The post Unravelling DNA: How physics helped solve the structure of DNA appeared first on physicsthisweek.com.

]]>Watson and Crick had determined the chemical compositions of DNA, but they couldn’t quite figure out how it could accomplish the genetic feats known by biologists. Rosalind Franklin’s work with x-ray diffraction provided the clues that led to the discovery of the Double Helix.

In this presentation, Dr. Johnson-Steigelman will use a laser to demonstrate diffraction and identify key features in DNA’s diffraction pattern.

2-3 p.m., Tuesday October 6, 2015 Room B245 Finger Lakes Community College 3325 Marvin Sands Drive, Canandaigua, NY 14424

This is a great demonstration of how the diffraction pattern contains information about the structure of the object producing the pattern. We’ll talk about how the diffraction pattern is produced and the measurements that we take.

If you like biology, chemistry, physics or most importantly lasers, you’ll enjoy this talk.

The diffraction pattern is produced using a visible laser and a special slide produce by ICE, the Institute for Chemical Education. You can order your copy of the slide and a set of lessons related to diffraction and DNA at the ICE website.

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]]>However, I was correcting labs the other day, and some of my students apparently believe that they were shooting small brass balls at speeds approaching 300 MPH!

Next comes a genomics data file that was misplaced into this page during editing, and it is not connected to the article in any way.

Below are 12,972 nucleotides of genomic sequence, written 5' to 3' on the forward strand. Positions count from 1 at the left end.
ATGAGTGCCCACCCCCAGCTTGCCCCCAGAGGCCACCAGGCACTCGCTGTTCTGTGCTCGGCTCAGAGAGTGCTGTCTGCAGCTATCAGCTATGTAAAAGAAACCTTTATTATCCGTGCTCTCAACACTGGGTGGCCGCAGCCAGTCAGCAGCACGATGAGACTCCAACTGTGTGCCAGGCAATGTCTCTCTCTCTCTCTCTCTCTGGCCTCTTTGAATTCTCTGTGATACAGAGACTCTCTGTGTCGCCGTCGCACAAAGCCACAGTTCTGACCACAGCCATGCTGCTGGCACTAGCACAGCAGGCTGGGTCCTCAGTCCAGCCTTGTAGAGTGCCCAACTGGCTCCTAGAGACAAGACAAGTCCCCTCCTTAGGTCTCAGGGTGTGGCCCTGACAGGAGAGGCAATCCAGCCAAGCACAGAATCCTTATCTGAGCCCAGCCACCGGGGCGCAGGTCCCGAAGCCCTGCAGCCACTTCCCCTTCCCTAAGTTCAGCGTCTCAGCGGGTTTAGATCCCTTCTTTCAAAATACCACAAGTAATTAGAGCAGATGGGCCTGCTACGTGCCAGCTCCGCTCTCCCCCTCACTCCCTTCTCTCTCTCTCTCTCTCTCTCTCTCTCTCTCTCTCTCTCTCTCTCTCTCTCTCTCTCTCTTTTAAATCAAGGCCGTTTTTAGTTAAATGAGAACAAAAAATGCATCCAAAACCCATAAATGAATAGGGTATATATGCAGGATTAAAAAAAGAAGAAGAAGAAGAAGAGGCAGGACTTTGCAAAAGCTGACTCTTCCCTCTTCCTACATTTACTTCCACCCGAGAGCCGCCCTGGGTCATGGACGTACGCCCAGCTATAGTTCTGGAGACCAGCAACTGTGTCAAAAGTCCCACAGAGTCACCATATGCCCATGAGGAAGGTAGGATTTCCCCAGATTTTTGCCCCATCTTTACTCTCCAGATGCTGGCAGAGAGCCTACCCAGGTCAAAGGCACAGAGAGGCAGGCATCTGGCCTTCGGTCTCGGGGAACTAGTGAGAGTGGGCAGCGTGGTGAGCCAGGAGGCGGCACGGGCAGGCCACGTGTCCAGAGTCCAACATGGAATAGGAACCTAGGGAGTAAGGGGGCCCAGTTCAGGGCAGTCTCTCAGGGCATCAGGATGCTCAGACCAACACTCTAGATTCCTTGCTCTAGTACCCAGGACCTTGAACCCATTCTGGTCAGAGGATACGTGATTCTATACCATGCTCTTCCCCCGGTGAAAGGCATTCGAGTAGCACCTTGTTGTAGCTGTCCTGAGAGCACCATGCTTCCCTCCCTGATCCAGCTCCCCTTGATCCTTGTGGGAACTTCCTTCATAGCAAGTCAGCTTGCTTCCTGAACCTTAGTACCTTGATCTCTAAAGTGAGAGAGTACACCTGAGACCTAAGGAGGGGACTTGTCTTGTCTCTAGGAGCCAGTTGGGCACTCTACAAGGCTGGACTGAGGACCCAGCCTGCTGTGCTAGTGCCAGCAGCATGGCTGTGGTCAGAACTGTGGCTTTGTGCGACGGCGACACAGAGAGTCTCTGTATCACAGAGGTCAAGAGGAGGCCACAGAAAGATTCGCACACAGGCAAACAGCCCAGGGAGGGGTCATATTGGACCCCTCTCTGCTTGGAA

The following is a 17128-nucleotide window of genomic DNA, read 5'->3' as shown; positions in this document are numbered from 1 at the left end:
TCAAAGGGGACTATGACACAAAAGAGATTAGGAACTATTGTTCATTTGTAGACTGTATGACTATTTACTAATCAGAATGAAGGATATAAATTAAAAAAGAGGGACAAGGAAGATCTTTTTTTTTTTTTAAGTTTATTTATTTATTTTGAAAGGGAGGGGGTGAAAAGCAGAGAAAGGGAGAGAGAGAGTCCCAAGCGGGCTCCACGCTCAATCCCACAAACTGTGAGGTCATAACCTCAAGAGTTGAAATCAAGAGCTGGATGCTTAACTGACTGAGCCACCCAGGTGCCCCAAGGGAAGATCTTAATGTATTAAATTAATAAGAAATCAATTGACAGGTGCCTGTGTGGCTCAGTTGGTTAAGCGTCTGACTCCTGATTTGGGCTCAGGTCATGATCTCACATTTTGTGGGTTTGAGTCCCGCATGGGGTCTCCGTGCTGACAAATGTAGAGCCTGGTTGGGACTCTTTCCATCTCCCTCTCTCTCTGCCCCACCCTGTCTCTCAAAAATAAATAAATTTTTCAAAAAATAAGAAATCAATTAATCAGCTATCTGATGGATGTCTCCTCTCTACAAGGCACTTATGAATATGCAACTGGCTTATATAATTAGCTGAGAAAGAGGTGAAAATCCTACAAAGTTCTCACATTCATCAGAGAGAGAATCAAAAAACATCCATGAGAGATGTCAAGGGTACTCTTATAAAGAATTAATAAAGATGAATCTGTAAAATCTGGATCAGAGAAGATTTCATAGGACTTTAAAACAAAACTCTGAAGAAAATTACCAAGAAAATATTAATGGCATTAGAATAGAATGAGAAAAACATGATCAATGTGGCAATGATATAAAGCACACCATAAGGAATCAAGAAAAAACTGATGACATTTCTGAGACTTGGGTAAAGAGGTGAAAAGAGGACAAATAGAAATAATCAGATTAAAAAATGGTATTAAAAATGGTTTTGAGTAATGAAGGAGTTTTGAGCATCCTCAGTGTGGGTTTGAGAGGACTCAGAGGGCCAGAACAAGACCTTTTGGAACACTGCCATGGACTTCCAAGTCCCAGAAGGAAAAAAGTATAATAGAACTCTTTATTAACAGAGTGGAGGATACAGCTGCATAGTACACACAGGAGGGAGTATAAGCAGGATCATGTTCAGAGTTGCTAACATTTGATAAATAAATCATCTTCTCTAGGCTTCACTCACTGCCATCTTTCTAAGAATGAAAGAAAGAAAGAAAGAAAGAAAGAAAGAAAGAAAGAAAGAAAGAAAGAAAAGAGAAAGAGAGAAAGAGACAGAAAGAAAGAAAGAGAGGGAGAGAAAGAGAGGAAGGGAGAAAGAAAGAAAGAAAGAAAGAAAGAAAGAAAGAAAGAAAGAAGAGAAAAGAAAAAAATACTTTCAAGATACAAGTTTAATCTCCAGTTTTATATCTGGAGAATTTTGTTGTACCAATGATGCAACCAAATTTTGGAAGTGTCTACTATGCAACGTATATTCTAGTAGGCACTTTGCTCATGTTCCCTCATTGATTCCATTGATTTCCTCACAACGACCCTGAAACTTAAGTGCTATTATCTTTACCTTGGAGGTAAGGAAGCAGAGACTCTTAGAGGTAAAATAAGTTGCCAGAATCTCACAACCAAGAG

Of course, they didn’t have this particular combination of number and units written down. They did find the speed to be 133 m/s. The problem is that students in the United States don’t have a feel for the metric system, so this number is essentially meaningless. We tend to not know speeds in the metric system.

I’m not currently the instructor for the lecture section of this particular class, so I haven’t shared the following with my lab group, but I will be doing so today. Maybe it will help you in your class.

Most people know that a reasonably fast “fastball” pitch is around 90 MPH, but only well trained athletes can throw a ball at this speed.

If we do a quick conversion, we can find the speed in meters per second. (I’m using 1 mile = 1600 m instead of 1609 m to help keep the math simple.)

$latex 90 MPH=90 \frac{miles}{hour}\times\frac{1600 m}{1 mile}\times\frac{1 hour}{3600 sec}$

$latex 90 MPH=90 \times\frac{16 m}{36 sec}$

$latex 90 MPH=90 \times\frac{4 m}{9 sec}$

$latex 90 MPH=10 \times\frac{4 m}{sec}$

$latex 90 MPH=40 \frac{m}{sec}$

So a 90 MPH fastball is travelling at about 40 m/s.

I like this number because students have a “feel” for the number. It is too fast to drive on the highway. It takes a lot of effort to throw a ball this fast. No one would expect to shoot brass balls this fast in a crowded classroom.

The numbers are fairly easy to remember. The derivation isn’t too hard to reproduce if a student doesn’t quite remember it.

Do you have any good markers for other quantities people should have a feel for in the metric system?

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